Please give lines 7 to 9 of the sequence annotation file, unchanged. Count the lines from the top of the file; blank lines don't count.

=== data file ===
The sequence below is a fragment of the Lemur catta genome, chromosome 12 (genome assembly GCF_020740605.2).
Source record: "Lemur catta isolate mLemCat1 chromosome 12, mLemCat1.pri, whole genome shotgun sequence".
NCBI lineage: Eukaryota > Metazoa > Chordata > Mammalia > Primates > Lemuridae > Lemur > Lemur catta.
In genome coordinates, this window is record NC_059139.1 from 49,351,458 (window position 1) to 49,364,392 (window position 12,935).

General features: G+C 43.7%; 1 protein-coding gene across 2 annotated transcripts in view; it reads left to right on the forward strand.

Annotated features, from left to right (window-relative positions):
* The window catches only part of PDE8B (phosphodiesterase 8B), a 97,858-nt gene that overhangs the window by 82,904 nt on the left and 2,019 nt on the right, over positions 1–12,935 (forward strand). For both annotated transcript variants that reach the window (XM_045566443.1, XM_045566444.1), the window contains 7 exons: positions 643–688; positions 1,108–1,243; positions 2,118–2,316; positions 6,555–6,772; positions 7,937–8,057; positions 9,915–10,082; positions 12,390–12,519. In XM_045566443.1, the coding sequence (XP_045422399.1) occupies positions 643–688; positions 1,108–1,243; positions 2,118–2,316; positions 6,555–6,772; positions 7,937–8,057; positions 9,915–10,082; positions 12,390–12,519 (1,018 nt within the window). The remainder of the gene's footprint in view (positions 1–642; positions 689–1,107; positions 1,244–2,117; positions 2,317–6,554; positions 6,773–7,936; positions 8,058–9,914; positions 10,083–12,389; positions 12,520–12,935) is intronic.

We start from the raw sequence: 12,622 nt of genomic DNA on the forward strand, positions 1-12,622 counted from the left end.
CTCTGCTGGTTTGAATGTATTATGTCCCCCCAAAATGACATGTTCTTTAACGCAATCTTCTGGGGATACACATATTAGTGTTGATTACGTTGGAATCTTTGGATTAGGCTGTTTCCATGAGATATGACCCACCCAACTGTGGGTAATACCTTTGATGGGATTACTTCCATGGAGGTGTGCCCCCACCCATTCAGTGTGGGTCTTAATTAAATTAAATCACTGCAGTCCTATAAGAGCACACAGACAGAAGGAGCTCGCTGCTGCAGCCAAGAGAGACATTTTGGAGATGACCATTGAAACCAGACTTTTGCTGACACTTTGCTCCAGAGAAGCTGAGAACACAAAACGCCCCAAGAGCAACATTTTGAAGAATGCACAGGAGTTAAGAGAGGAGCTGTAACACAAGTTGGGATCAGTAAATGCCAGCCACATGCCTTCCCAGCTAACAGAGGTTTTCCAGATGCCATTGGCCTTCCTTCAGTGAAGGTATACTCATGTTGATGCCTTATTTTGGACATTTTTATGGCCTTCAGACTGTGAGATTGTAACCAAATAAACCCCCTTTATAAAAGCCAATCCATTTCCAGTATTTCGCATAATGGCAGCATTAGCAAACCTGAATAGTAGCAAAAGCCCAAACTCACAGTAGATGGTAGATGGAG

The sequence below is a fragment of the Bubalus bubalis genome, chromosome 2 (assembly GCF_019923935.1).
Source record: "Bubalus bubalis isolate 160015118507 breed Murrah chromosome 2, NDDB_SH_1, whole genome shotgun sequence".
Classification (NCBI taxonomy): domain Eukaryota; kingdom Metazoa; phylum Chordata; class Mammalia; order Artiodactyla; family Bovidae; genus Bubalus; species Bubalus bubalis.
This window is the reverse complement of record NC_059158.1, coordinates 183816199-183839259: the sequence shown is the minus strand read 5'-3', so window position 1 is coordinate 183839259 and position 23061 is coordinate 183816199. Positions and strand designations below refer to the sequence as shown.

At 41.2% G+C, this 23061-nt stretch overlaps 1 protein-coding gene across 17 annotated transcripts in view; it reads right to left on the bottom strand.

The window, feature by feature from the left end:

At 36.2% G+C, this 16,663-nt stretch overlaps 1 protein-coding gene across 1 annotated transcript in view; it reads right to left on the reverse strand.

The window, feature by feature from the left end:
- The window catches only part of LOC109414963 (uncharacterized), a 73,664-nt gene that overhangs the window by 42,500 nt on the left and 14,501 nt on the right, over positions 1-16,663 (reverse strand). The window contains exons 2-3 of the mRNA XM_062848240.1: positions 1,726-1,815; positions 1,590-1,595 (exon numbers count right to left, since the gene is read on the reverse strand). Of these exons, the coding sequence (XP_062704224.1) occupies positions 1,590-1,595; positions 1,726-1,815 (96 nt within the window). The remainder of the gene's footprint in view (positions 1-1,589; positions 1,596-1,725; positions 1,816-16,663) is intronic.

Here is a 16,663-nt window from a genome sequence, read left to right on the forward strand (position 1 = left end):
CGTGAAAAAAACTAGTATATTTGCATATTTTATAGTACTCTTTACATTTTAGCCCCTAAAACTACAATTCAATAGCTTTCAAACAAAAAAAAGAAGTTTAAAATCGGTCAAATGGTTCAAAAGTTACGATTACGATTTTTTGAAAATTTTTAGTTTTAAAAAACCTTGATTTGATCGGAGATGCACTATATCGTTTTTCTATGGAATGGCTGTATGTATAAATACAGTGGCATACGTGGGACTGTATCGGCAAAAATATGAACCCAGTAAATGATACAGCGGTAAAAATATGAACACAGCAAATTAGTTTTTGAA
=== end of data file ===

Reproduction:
* The window catches only part of PDE8B (phosphodiesterase 8B), a 97,858-nt gene that overhangs the window by 82,904 nt on the left and 2,019 nt on the right, over positions 1–12,935 (forward strand). For both annotated transcript variants that reach the window (XM_045566443.1, XM_045566444.1), the window contains 7 exons: positions 643–688; positions 1,108–1,243; positions 2,118–2,316; positions 6,555–6,772; positions 7,937–8,057; positions 9,915–10,082; positions 12,390–12,519. In XM_045566443.1, the coding sequence (XP_045422399.1) occupies positions 643–688; positions 1,108–1,243; positions 2,118–2,316; positions 6,555–6,772; positions 7,937–8,057; positions 9,915–10,082; positions 12,390–12,519 (1,018 nt within the window). The remainder of the gene's footprint in view (positions 1–642; positions 689–1,107; positions 1,244–2,117; positions 2,317–6,554; positions 6,773–7,936; positions 8,058–9,914; positions 10,083–12,389; positions 12,520–12,935) is intronic.

We start from the raw sequence: 12,622 nt of genomic DNA on the forward strand, positions 1-12,622 counted from the left end.
CTCTGCTGGTTTGAATGTATTATGTCCCCCCAAAATGACATGTTCTTTAACGCAATCTTCTGGGGATACACATATTAGTGTTGATTACGTTGGAATCTTTGGATTAGGCTGTTTCCATGAGATATGACCCACCCAACTGTGGGTAATACCTTTGATGGGATTACTTCCATGGAGGTGTGCCCCCACCCATTCAGTGTGGGTCTTAATTAAATTAAATCACTGCAGTCCTATAAGAGCACACAGACAGAAGGAGCTCGCTGCTGCAGCCAAGAGAGACATTTTGGAGATGACCATTGAAACCAGACTTTTGCTGACACTTTGCTCCAGAGAAGCTGAGAACACAAAACGCCCCAAGAGCAACATTTTGAAGAATGCACAGGAGTTAAGAGAGGAGCTGTAACACAAGTTGGGATCAGTAAATGCCAGCCACATGCCTTCCCAGCTAACAGAGGTTTTCCAGATGCCATTGGCCTTCCTTCAGTGAAGGTATACTCATGTTGATGCCTTATTTTGGACATTTTTATGGCCTTCAGACTGTGAGATTGTAACCAAATAAACCCCCTTTATAAAAGCCAATCCATTTCCAGTATTTCGCATAATGGCAGCATTAGCAAACCTGAATAGTAGCAAAAGCCCAAACTCACAGTAGATGGTAGATGGAG